When you think of Latin American churches from back home, what attitude, methodology, or mindset do they have that you think SBC churches would benefit from emulating?
Most churches in Latin America are very young. You do not find generations of being Baptist, and the faith is much younger, more vibrant and less bound by tradition. I do not know how to translate that into something that the SBC could easily emulate. There is a lot of cultural baggage in the North American church that I don’t know how to get rid of.
For example, one thing I love is the way worship is done in Latin America. It embraces the attitude of celebrating first of all who God is, and secondly that we are a special community. The music is more joyful than what you typically find in a SBC church, more energetic. When I have tried to express this to some North Americans, they have dismissed Latin American worship as “emotion and hype without substance” to which I counter that God gave us emotions, and we should use them to honor Him.
However, this is just one example, please do not think that the only thing the SBC needs to change is their worship style. It is a much broader issue.
Southern Baptists, in their zeal for being faithful to God, have in some ways become legalistic and inflexible in ways that make it hard for them to be a welcoming place for non-Christians. I am not talking about doctrinal issues, I am talking about things like expecting people “wear their sunday best” or choosing to use the King James Bible, or other traditions not based on scripture, that make it hard for non-Christians to make it through a church service without being totally alienated.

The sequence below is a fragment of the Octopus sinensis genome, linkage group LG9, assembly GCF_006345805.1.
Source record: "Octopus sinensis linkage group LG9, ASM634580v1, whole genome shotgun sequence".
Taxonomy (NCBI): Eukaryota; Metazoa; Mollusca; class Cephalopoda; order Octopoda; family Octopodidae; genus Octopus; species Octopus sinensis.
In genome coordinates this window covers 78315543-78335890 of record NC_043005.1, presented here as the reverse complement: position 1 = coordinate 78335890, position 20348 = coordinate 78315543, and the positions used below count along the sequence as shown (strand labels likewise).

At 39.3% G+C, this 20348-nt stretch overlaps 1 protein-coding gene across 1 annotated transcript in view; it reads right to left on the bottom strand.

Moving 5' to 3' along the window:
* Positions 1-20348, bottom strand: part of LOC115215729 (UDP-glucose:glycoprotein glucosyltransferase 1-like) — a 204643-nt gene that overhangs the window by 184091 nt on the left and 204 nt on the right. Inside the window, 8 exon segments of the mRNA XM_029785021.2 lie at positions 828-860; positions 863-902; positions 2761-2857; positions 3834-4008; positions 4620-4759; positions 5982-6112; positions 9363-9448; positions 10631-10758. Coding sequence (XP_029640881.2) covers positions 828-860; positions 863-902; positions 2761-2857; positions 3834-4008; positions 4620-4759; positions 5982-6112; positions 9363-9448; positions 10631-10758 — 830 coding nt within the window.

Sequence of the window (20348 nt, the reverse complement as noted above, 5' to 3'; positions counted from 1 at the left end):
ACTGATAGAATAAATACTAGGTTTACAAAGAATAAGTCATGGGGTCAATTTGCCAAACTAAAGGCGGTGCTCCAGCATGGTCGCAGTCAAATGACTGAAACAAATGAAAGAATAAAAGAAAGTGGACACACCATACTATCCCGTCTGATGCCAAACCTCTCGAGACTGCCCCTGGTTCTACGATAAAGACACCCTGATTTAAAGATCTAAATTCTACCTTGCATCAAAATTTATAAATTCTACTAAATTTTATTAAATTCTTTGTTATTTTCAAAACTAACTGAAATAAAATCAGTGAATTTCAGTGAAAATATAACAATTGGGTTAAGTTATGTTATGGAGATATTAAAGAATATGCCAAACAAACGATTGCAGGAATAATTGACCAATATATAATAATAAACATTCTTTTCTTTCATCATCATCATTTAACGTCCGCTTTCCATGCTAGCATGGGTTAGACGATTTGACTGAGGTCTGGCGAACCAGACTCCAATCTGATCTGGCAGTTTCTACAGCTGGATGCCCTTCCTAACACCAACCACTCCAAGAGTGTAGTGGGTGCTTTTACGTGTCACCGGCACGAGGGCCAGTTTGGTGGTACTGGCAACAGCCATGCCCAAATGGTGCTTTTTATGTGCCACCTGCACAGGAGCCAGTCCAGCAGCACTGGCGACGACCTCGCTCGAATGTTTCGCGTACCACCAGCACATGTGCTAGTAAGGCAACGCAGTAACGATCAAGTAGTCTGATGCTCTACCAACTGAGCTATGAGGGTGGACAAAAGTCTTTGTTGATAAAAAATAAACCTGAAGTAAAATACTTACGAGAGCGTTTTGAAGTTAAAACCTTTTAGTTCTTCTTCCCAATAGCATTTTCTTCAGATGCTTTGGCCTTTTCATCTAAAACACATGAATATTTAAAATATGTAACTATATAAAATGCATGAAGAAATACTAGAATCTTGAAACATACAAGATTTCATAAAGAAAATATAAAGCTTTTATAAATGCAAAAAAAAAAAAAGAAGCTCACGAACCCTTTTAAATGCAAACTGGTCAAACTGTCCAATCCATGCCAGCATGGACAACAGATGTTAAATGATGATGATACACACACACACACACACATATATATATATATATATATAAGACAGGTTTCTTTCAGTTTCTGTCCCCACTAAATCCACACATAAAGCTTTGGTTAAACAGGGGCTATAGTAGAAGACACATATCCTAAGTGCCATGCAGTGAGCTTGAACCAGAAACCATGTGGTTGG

And we’ll close with…
In my experience, SBC groups love MKs and want to get them involved, but don’t know how to relate to us. They are either in awe of our parents, or don’t see the need to do anything different with us than with kids who lived all their lives stateside. Each MK is unique. We each have our own story. Get to know us and our stories, and see where we fit into what God is doing in your part of the world. You will probably be surprised.